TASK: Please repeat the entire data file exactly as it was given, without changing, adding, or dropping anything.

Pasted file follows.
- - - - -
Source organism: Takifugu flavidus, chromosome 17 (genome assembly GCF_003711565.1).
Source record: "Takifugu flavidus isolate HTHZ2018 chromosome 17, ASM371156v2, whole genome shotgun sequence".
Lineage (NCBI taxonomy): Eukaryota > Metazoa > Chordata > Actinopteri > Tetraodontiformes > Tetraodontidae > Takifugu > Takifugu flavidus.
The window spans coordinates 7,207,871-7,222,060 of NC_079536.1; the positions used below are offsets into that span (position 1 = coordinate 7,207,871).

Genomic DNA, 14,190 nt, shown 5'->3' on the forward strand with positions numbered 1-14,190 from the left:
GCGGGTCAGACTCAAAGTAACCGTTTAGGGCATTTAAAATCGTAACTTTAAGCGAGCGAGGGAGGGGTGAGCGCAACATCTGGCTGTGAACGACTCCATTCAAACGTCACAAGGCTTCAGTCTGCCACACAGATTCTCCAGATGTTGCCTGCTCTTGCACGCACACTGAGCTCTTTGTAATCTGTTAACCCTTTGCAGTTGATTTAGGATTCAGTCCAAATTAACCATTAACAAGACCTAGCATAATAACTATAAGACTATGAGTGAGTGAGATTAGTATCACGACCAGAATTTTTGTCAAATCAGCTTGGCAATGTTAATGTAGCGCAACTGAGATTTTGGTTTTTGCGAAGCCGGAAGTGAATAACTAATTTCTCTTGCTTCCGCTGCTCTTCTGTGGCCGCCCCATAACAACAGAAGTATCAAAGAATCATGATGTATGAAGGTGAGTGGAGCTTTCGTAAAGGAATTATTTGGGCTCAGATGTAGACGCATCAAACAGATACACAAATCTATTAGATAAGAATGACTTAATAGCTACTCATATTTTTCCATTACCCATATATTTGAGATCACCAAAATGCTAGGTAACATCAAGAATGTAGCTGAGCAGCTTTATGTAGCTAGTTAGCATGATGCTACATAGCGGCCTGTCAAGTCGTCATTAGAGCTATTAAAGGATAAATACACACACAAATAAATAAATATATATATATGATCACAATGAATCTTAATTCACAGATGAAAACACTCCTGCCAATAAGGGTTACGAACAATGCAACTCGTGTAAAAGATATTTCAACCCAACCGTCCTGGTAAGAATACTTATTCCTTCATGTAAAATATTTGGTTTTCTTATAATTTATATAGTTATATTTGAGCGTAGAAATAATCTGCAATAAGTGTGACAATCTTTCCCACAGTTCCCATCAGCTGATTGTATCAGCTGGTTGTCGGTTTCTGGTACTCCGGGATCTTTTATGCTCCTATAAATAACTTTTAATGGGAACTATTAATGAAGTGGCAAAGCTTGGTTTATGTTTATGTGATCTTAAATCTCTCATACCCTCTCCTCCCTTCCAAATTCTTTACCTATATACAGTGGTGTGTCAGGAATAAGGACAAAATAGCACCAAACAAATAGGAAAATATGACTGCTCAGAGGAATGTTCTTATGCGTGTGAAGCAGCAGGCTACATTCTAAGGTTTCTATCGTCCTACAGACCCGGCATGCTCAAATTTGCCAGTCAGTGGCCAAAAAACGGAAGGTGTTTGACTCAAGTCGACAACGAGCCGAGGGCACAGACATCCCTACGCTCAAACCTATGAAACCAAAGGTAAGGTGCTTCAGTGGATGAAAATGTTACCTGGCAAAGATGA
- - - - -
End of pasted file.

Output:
Source organism: Takifugu flavidus, chromosome 17 (genome assembly GCF_003711565.1).
Source record: "Takifugu flavidus isolate HTHZ2018 chromosome 17, ASM371156v2, whole genome shotgun sequence".
Lineage (NCBI taxonomy): Eukaryota > Metazoa > Chordata > Actinopteri > Tetraodontiformes > Tetraodontidae > Takifugu > Takifugu flavidus.
The window spans coordinates 7,207,871-7,222,060 of NC_079536.1; the positions used below are offsets into that span (position 1 = coordinate 7,207,871).

Genomic DNA, 14,190 nt, shown 5'->3' on the forward strand with positions numbered 1-14,190 from the left:
GCGGGTCAGACTCAAAGTAACCGTTTAGGGCATTTAAAATCGTAACTTTAAGCGAGCGAGGGAGGGGTGAGCGCAACATCTGGCTGTGAACGACTCCATTCAAACGTCACAAGGCTTCAGTCTGCCACACAGATTCTCCAGATGTTGCCTGCTCTTGCACGCACACTGAGCTCTTTGTAATCTGTTAACCCTTTGCAGTTGATTTAGGATTCAGTCCAAATTAACCATTAACAAGACCTAGCATAATAACTATAAGACTATGAGTGAGTGAGATTAGTATCACGACCAGAATTTTTGTCAAATCAGCTTGGCAATGTTAATGTAGCGCAACTGAGATTTTGGTTTTTGCGAAGCCGGAAGTGAATAACTAATTTCTCTTGCTTCCGCTGCTCTTCTGTGGCCGCCCCATAACAACAGAAGTATCAAAGAATCATGATGTATGAAGGTGAGTGGAGCTTTCGTAAAGGAATTATTTGGGCTCAGATGTAGACGCATCAAACAGATACACAAATCTATTAGATAAGAATGACTTAATAGCTACTCATATTTTTCCATTACCCATATATTTGAGATCACCAAAATGCTAGGTAACATCAAGAATGTAGCTGAGCAGCTTTATGTAGCTAGTTAGCATGATGCTACATAGCGGCCTGTCAAGTCGTCATTAGAGCTATTAAAGGATAAATACACACACAAATAAATAAATATATATATATGATCACAATGAATCTTAATTCACAGATGAAAACACTCCTGCCAATAAGGGTTACGAACAATGCAACTCGTGTAAAAGATATTTCAACCCAACCGTCCTGGTAAGAATACTTATTCCTTCATGTAAAATATTTGGTTTTCTTATAATTTATATAGTTATATTTGAGCGTAGAAATAATCTGCAATAAGTGTGACAATCTTTCCCACAGTTCCCATCAGCTGATTGTATCAGCTGGTTGTCGGTTTCTGGTACTCCGGGATCTTTTATGCTCCTATAAATAACTTTTAATGGGAACTATTAATGAAGTGGCAAAGCTTGGTTTATGTTTATGTGATCTTAAATCTCTCATACCCTCTCCTCCCTTCCAAATTCTTTACCTATATACAGTGGTGTGTCAGGAATAAGGACAAAATAGCACCAAACAAATAGGAAAATATGACTGCTCAGAGGAATGTTCTTATGCGTGTGAAGCAGCAGGCTACATTCTAAGGTTTCTATCGTCCTACAGACCCGGCATGCTCAAATTTGCCAGTCAGTGGCCAAAAAACGGAAGGTGTTTGACTCAAGTCGACAACGAGCCGAGGGCACAGACATCCCTACGCTCAAACCTATGAAACCAAAGGTAAGGTGCTTCAGTGGATGAAAATGTTACCTGGCAAAGATGA